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Control of flowering of orchard grass dactylis glomerata 3. influence of fertilizer application on responsiveness to floral induction treatment in aged plants



Control of flowering of orchard grass dactylis glomerata 3. influence of fertilizer application on responsiveness to floral induction treatment in aged plants



Sochi Shikenjo Kenkyu Hokoku (17): 67-75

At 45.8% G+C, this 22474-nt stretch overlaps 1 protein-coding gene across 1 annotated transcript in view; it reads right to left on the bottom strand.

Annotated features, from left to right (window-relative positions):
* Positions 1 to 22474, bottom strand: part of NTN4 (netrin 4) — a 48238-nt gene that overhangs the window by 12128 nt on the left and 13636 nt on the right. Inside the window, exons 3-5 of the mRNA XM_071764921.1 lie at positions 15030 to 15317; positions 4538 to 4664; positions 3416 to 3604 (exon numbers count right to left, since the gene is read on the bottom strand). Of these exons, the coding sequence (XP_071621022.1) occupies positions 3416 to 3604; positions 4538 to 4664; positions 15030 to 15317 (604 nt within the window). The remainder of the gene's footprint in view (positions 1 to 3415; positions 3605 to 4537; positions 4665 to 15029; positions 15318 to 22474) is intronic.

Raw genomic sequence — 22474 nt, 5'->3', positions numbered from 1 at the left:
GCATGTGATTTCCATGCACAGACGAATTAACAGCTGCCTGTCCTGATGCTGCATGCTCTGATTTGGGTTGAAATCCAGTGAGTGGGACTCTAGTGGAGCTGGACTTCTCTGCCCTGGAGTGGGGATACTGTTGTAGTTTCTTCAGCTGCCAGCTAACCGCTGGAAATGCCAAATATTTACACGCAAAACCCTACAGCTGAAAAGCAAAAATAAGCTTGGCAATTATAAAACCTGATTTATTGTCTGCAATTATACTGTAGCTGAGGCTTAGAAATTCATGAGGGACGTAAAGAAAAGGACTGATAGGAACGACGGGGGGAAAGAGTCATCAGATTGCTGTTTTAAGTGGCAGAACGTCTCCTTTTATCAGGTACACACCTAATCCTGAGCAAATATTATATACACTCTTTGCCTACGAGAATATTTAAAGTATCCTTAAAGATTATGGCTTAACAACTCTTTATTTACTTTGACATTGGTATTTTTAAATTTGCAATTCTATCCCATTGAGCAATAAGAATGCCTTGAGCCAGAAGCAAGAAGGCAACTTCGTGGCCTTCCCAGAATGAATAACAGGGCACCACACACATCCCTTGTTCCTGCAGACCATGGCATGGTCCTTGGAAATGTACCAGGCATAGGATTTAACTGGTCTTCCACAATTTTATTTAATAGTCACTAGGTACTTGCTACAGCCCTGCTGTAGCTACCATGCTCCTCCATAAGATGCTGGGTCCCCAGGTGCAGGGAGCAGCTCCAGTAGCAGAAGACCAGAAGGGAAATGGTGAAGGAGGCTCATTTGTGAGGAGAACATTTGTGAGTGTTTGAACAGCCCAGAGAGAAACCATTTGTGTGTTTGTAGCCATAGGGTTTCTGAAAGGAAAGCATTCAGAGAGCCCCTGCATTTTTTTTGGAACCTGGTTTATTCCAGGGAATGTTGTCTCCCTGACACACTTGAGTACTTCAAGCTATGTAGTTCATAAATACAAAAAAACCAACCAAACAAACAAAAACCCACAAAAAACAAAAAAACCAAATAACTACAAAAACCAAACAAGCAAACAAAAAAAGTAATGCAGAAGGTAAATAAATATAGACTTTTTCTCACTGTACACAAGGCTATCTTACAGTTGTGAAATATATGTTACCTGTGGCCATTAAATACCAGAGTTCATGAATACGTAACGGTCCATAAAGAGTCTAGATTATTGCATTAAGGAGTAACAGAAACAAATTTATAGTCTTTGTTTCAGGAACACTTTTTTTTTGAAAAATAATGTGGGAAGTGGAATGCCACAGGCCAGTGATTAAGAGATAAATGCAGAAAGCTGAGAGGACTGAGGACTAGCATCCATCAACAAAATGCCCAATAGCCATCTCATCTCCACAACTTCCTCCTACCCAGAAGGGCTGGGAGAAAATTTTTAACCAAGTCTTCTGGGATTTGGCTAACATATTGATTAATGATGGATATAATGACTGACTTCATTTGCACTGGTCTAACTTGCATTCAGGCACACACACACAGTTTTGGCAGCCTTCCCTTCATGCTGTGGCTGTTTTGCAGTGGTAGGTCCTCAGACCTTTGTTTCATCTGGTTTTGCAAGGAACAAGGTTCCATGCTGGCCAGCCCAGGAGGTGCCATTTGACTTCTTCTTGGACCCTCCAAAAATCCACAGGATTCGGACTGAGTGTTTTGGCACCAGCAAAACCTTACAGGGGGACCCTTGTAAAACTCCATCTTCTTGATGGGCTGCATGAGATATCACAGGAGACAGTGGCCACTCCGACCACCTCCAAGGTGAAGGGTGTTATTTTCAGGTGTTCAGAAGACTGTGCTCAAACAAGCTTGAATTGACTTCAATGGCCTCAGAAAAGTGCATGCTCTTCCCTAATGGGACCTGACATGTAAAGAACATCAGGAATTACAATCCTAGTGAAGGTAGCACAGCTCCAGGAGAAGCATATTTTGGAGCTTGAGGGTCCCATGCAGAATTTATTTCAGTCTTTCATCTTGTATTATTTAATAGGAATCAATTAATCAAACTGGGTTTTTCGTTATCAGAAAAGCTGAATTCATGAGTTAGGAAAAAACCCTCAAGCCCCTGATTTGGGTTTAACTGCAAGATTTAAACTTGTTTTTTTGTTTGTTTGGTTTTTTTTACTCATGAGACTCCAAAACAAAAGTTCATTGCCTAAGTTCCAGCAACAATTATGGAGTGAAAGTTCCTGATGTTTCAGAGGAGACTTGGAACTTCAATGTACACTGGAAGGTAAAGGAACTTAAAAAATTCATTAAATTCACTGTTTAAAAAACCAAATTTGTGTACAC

In orchardgrass there are 3 developmental stages, juvenile, floral-inductive and post-inductive stages. This reports the influence of fertility level and leaf trimming on the responsiveness to floral induction treatment in aged plant. Four clones with different maturity were used. The clones were grown under continuous light in warm glasshouse (25.degree. C in day/15.degree. C at night) for .apprx. 6 mo. Vigorous large tillers selected and planted in 1/5000 are Wagner pots with 4 different fertility levels; 0, 3, 6 and 12 g of compound fertilizer (N:P2O5:K2O = 14:14:14) as the none, low, medium and high fertility-levels, respectively. All of the tillers were grown for 30 days and transplanted to the medium fertility-level and subjected to floral-induction treatment with 12 h daylength and 10.degree. C for 0 (untreated), 4, 7, 10, 14 and 21 days. After the treatment heading behavior was observed under continuous light in a warm glasshouse. As the fertility level became higher, the number of days required for floral induction shortened. Untreated tillers, remained at vegetative stage even at the high fertility level. The number of days required for floral-induction differed from clone to clone; however, the degree of acceleration of floral induction with the raising of fertility level was almost the same in all clones. The responsiveness enhanced by fertilizer application did not always relate to the size of tillers, because the responses of respective clones to fertility-level differed somewhat from each other in the plant height, number of emerged leaves and dry wt. To investigate the role of leaf in the responsiveness to floral-induction treatment, the leaf blades of the tillers, which had been grown at the high fertility-level mentioned above, were trimmed off in the various ways immediately before floral-induction treatment. When the blades of the upper 3 expanded leaves were trimmed at 20 cm above the ligules, the decline in the responsiveness of the tillers was small. When 1 blade out of 3 expanded leaf blades was trimmed at 20 cm above the ligule and the residual 2 blades were trimmed at the ligules, the lower responsiveness of the tillers was observed only in the case of the short-period treatments. There was no effect of the position of the remaining leaf. It was suggested that the high responsiveness of the tiller grown under the fertilized condition was caused mainly by the physiological change in plant and partly by the increase in size of leaf blades.

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